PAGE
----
“This small book is a doctrinal pamphlet packed with straight-forward, palatable teaching on New Covenant Theology (NCT) distinctives regarding seven major Christ-centered doctrinal areas. It will surely provide a valuable service to those church members for whom it was intended, written by a gifted scholar. Although small, it is an important work that explains the essence and basis for a more accurate biblical and theological hermeneutical system. It is purposely designed in clear, succinct language to provide its target audience with what NCT is about in furtherance of the gospel. Pastors and teachers are encouraged to promote this fine, articulate work.”

Gary D. Long, Th.D., Faculty President, Providence Theological Seminary, Colorado Springs, CO

“Blake White has written a wonderfully accessible primer on new covenant theology. Some think the only options out there are dispensationalism or covenant theology and have not even heard of new covenant theology. This is the ideal book to give to someone who wants a brief and convincing exposition of new covenant thought. I recommend this work gladly.”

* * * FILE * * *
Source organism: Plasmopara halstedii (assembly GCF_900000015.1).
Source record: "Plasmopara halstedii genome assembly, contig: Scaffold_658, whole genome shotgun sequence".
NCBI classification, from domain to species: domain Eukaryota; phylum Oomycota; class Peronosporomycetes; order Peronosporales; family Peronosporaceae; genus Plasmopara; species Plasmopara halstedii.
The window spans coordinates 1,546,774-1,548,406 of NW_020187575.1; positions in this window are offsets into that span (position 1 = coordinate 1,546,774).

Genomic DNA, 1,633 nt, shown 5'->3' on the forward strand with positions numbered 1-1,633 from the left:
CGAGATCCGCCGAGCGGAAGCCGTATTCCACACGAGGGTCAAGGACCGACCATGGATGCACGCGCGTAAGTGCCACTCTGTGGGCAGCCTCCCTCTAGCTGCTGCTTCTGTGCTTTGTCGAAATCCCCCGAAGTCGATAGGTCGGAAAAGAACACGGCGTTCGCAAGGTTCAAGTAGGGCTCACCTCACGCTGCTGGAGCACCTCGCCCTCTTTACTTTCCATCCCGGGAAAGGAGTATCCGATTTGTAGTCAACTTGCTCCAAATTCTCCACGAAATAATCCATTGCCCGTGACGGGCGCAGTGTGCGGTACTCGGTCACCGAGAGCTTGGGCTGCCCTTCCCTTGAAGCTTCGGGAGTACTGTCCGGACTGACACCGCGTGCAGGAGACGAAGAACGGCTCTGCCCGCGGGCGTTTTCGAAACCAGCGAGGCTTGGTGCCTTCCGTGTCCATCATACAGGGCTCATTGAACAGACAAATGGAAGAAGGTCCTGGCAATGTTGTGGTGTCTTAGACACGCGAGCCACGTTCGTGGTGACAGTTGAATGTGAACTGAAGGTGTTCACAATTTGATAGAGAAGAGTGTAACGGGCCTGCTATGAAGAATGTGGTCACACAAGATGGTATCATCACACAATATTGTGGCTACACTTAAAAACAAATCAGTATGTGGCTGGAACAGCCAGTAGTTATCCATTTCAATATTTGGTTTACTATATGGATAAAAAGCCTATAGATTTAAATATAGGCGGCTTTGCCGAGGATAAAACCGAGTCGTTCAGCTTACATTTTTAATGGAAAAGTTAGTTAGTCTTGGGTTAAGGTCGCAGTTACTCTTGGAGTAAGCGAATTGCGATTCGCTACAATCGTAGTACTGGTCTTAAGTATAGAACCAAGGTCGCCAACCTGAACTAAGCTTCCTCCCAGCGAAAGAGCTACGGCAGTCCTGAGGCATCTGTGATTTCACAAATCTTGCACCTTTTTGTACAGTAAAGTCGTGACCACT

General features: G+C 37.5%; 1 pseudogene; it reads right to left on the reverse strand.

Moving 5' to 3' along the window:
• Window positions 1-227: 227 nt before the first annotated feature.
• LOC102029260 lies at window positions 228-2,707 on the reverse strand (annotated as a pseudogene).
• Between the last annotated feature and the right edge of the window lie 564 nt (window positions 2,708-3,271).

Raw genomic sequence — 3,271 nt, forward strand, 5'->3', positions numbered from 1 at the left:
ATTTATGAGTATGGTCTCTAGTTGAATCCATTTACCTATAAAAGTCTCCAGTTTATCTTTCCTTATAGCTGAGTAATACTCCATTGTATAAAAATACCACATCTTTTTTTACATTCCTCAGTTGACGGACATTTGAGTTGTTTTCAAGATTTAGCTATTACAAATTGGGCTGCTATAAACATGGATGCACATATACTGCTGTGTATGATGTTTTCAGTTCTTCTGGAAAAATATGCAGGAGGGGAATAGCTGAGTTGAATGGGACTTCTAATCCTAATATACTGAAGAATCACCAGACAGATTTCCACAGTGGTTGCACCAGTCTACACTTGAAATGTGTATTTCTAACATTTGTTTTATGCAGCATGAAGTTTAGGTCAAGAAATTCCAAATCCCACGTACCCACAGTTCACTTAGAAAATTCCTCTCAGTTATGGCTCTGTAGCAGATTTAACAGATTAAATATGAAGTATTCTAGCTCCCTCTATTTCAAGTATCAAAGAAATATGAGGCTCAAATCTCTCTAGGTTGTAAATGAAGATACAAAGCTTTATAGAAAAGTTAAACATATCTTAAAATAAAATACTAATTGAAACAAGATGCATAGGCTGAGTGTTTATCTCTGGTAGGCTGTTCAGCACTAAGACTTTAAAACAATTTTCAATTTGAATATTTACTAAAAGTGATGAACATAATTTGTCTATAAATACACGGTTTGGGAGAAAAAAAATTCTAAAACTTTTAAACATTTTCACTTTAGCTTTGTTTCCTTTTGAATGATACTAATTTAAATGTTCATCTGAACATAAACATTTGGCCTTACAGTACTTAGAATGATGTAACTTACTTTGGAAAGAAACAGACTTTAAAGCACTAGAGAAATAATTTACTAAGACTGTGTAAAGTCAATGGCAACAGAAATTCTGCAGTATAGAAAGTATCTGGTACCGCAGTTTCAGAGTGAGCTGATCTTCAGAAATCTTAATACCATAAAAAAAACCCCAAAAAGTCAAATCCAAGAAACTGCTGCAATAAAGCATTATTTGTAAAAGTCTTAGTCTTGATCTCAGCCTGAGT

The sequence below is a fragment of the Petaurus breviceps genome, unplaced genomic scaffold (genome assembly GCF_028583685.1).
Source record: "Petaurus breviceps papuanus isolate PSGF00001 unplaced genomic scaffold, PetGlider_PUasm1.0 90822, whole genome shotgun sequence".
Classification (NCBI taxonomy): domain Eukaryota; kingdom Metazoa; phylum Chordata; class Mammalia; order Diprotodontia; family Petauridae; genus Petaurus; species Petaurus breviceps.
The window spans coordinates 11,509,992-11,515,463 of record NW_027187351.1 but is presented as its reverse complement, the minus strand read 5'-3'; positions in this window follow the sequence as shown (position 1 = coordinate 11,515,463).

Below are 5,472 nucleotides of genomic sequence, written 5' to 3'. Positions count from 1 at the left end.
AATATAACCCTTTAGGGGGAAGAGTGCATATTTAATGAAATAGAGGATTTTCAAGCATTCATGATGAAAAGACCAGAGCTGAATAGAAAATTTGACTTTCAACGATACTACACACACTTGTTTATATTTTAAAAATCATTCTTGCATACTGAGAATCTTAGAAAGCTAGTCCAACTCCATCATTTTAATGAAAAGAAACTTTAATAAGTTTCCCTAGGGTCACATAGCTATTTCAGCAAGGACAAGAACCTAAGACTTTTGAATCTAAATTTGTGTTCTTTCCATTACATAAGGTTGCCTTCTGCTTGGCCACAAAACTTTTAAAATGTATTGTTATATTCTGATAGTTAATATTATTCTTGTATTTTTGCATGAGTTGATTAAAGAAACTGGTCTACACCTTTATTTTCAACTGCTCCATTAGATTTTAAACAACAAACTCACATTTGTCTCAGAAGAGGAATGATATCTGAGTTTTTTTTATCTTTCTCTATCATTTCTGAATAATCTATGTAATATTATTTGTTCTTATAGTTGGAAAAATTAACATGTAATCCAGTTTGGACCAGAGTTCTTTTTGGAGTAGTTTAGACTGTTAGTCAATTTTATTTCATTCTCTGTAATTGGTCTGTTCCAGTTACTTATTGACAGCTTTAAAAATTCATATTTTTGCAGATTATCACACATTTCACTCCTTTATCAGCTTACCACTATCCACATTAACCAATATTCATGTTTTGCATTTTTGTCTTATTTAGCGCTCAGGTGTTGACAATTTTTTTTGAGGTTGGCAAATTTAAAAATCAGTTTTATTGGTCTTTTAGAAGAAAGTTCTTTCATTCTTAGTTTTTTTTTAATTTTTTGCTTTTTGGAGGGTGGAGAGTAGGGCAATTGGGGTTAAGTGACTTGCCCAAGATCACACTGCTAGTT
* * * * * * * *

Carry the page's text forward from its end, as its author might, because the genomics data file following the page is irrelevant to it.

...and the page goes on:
Thomas R. Schreiner, James Buchanan Harrison Professor of New Testament Interpretation
The Southern Baptist Theological Seminary, Louisville, Kentucky

“In a very readable, accurate, and succinct manner, Blake White covers the basics of New Covenant Theology. He nicely distinguishes NCT from dispensational and covenant theology by showing NCT's distinctives but in a way that is not complicated or difficult to understand. In addition, for those who often misunderstand NCT, this work also clearly teaches what is at the heart of NCT and how it seeks to understand the whole counsel of God in a way that is true to the Bible's own storyline and which is centered in Christ. I highly recommend this work for those who want to know more about NCT, for those who want to think through how "to put the Bible together," and mostly for those who want to rejoice in Jesus Christ our Lord, our glorious mediator and head of the new covenant.”